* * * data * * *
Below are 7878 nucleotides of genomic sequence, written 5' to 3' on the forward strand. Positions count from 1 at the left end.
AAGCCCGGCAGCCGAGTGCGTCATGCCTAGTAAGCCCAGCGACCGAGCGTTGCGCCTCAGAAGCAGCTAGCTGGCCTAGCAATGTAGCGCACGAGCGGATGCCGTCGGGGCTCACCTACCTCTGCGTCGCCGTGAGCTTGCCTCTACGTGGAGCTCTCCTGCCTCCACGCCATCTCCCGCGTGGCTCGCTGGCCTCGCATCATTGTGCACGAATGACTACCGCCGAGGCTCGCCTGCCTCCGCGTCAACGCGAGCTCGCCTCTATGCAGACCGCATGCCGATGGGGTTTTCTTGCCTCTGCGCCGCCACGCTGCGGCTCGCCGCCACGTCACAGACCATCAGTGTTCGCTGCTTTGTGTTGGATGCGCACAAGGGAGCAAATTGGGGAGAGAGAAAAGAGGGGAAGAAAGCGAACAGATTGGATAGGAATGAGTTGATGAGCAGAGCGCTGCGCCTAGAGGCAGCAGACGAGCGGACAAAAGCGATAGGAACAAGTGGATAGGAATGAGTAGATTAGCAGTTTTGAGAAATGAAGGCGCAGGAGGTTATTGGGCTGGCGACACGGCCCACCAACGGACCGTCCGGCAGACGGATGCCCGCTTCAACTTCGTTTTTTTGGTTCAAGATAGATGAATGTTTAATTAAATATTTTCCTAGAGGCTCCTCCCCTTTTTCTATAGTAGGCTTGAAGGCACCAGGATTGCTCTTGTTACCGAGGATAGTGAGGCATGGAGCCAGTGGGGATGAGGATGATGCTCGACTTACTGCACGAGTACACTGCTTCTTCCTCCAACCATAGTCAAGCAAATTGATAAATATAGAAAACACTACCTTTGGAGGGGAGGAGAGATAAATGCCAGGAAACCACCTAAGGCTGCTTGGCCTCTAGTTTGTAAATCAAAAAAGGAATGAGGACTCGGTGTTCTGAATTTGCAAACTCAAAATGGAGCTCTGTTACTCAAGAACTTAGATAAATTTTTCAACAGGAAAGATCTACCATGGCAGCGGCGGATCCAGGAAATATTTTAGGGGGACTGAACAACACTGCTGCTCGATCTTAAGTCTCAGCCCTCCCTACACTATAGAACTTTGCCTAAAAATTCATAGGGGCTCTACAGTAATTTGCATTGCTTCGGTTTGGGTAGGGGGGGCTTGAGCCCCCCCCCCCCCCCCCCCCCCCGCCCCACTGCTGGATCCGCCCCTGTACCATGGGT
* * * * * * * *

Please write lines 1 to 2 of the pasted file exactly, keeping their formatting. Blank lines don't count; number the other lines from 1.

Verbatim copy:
Below are 7878 nucleotides of genomic sequence, written 5' to 3' on the forward strand. Positions count from 1 at the left end.
AAGCCCGGCAGCCGAGTGCGTCATGCCTAGTAAGCCCAGCGACCGAGCGTTGCGCCTCAGAAGCAGCTAGCTGGCCTAGCAATGTAGCGCACGAGCGGATGCCGTCGGGGCTCACCTACCTCTGCGTCGCCGTGAGCTTGCCTCTACGTGGAGCTCTCCTGCCTCCACGCCATCTCCCGCGTGGCTCGCTGGCCTCGCATCATTGTGCACGAATGACTACCGCCGAGGCTCGCCTGCCTCCGCGTCAACGCGAGCTCGCCTCTATGCAGACCGCATGCCGATGGGGTTTTCTTGCCTCTGCGCCGCCACGCTGCGGCTCGCCGCCACGTCACAGACCATCAGTGTTCGCTGCTTTGTGTTGGATGCGCACAAGGGAGCAAATTGGGGAGAGAGAAAAGAGGGGAAGAAAGCGAACAGATTGGATAGGAATGAGTTGATGAGCAGAGCGCTGCGCCTAGAGGCAGCAGACGAGCGGACAAAAGCGATAGGAACAAGTGGATAGGAATGAGTAGATTAGCAGTTTTGAGAAATGAAGGCGCAGGAGGTTATTGGGCTGGCGACACGGCCCACCAACGGACCGTCCGGCAGACGGATGCCCGCTTCAACTTCGTTTTTTTGGTTCAAGATAGATGAATGTTTAATTAAATATTTTCCTAGAGGCTCCTCCCCTTTTTCTATAGTAGGCTTGAAGGCACCAGGATTGCTCTTGTTACCGAGGATAGTGAGGCATGGAGCCAGTGGGGATGAGGATGATGCTCGACTTACTGCACGAGTACACTGCTTCTTCCTCCAACCATAGTCAAGCAAATTGATAAATATAGAAAACACTACCTTTGGAGGGGAGGAGAGATAAATGCCAGGAAACCACCTAAGGCTGCTTGGCCTCTAGTTTGTAAATCAAAAAAGGAATGAGGACTCGGTGTTCTGAATTTGCAAACTCAAAATGGAGCTCTGTTACTCAAGAACTTAGATAAATTTTTCAACAGGAAAGATCTACCATGGCAGCGGCGGATCCAGGAAATATTTTAGGGGGACTGAACAACACTGCTGCTCGATCTTAAGTCTCAGCCCTCCCTACACTATAGAACTTTGCCTAAAAATTCATAGGGGCTCTACAGTAATTTGCATTGCTTCGGTTTGGGTAGGGGGGGCTTGAGCCCCCCCCCCCCCCCCCCCCCCCGCCCCACTGCTGGATCCGCCCCTGTACCATGGGT